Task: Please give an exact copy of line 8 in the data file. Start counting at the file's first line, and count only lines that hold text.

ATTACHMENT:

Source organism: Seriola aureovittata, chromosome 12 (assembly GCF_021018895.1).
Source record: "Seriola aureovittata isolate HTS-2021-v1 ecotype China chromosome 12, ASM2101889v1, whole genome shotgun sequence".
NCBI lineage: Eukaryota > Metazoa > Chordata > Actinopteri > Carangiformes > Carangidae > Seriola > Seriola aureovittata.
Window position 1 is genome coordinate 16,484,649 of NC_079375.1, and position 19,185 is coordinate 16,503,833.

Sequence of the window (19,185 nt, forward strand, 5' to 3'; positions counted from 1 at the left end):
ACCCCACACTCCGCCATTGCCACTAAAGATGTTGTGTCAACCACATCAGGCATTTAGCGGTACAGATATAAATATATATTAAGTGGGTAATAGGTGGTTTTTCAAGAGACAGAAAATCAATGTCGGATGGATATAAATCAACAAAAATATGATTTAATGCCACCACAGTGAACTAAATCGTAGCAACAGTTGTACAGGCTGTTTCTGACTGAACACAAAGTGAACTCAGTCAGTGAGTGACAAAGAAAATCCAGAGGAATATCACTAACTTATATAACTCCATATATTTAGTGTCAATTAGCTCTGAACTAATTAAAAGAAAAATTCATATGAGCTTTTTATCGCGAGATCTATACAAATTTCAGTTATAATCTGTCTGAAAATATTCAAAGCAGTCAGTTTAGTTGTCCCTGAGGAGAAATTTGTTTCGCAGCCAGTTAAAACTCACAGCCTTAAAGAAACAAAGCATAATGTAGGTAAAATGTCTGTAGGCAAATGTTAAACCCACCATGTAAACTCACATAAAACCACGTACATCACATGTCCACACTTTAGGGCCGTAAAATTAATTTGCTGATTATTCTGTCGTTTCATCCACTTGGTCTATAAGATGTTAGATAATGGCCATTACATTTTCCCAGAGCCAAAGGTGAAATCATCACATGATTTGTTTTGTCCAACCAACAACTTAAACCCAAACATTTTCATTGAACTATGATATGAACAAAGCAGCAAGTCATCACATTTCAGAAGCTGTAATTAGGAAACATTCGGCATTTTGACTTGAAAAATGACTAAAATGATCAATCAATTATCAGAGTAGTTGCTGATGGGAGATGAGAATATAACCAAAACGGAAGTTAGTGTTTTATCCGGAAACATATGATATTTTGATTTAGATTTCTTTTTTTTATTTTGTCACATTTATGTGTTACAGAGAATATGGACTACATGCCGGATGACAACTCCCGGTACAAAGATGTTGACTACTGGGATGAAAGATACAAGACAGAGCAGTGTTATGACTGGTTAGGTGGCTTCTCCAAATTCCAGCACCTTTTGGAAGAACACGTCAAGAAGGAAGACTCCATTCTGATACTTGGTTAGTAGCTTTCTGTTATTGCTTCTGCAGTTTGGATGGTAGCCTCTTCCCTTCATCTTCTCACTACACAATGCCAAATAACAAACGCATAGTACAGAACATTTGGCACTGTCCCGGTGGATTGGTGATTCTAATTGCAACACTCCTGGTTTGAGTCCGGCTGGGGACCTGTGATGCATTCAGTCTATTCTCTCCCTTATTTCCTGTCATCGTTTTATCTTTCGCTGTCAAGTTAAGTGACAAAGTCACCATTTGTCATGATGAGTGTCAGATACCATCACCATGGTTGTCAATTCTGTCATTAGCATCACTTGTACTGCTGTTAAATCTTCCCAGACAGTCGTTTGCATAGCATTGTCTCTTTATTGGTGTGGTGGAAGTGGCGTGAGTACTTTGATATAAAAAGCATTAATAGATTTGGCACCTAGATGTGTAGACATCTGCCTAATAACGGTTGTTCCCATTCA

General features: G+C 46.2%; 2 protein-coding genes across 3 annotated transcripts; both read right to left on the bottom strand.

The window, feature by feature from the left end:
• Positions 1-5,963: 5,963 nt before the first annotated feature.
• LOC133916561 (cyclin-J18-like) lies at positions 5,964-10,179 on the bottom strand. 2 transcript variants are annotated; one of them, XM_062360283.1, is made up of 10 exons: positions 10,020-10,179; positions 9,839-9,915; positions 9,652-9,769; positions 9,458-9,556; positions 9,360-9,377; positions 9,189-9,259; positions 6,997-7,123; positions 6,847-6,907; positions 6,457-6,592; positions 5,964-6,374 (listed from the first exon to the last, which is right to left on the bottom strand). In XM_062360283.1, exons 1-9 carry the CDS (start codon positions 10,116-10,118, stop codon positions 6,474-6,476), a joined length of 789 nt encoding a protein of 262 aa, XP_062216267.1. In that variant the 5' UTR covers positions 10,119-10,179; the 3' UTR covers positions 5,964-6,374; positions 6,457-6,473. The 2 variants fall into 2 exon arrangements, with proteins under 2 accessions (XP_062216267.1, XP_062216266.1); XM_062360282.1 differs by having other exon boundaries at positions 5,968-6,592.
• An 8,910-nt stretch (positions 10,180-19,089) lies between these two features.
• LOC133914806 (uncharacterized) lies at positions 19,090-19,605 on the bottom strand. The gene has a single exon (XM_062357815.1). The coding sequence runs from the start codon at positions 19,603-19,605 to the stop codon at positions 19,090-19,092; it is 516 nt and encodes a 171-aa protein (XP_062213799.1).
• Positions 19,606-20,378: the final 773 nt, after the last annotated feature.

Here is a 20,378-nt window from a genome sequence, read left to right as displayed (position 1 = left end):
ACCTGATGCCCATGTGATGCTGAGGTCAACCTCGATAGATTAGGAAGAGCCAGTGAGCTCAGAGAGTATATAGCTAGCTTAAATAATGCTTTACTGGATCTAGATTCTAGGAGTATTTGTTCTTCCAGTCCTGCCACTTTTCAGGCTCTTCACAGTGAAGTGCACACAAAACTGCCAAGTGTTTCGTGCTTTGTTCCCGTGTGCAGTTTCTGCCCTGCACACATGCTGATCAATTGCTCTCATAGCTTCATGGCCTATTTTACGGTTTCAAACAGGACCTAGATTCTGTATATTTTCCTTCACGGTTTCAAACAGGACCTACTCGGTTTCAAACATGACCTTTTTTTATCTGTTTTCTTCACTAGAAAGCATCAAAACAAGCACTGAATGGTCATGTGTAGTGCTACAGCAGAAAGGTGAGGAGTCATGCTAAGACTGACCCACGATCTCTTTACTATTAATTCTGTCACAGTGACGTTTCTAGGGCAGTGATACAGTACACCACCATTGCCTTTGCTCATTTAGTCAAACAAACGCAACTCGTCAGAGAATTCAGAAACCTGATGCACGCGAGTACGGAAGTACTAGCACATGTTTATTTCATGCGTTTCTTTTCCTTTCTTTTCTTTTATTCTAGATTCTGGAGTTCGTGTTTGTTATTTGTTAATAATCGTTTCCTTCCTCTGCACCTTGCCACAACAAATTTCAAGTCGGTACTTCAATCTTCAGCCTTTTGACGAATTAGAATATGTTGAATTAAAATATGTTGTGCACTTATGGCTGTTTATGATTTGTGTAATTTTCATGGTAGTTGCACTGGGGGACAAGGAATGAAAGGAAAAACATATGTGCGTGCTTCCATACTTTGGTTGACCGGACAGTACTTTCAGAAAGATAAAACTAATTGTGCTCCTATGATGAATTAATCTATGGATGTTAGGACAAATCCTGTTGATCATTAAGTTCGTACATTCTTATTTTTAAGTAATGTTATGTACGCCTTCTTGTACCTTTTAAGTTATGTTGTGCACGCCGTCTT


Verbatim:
The window, feature by feature from the left end: